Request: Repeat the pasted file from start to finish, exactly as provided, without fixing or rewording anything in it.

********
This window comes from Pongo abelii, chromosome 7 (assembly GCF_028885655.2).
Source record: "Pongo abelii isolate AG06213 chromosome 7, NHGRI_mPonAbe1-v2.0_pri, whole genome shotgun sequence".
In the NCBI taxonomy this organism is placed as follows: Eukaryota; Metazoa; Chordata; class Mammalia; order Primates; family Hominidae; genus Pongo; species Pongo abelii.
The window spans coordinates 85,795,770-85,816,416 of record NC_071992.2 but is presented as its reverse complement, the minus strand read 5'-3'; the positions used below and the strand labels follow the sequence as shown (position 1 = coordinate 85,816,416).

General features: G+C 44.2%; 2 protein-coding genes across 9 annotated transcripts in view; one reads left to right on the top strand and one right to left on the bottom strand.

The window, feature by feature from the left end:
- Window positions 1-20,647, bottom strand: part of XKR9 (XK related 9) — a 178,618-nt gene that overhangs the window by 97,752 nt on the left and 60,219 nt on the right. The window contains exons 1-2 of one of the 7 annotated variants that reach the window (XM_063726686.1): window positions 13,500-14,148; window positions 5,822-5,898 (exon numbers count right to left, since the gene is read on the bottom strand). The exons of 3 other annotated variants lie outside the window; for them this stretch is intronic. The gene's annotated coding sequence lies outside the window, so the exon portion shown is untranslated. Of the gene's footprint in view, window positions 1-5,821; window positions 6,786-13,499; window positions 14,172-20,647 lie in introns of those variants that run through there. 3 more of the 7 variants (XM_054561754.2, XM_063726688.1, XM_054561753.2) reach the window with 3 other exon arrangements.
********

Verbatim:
This window comes from Pongo abelii, chromosome 7 (assembly GCF_028885655.2).
Source record: "Pongo abelii isolate AG06213 chromosome 7, NHGRI_mPonAbe1-v2.0_pri, whole genome shotgun sequence".
In the NCBI taxonomy this organism is placed as follows: Eukaryota; Metazoa; Chordata; class Mammalia; order Primates; family Hominidae; genus Pongo; species Pongo abelii.
The window spans coordinates 85,795,770-85,816,416 of record NC_071992.2 but is presented as its reverse complement, the minus strand read 5'-3'; the positions used below and the strand labels follow the sequence as shown (position 1 = coordinate 85,816,416).

General features: G+C 44.2%; 2 protein-coding genes across 9 annotated transcripts in view; one reads left to right on the top strand and one right to left on the bottom strand.

The window, feature by feature from the left end:
- Window positions 1-20,647, bottom strand: part of XKR9 (XK related 9) — a 178,618-nt gene that overhangs the window by 97,752 nt on the left and 60,219 nt on the right. The window contains exons 1-2 of one of the 7 annotated variants that reach the window (XM_063726686.1): window positions 13,500-14,148; window positions 5,822-5,898 (exon numbers count right to left, since the gene is read on the bottom strand). The exons of 3 other annotated variants lie outside the window; for them this stretch is intronic. The gene's annotated coding sequence lies outside the window, so the exon portion shown is untranslated. Of the gene's footprint in view, window positions 1-5,821; window positions 6,786-13,499; window positions 14,172-20,647 lie in introns of those variants that run through there. 3 more of the 7 variants (XM_054561754.2, XM_063726688.1, XM_054561753.2) reach the window with 3 other exon arrangements.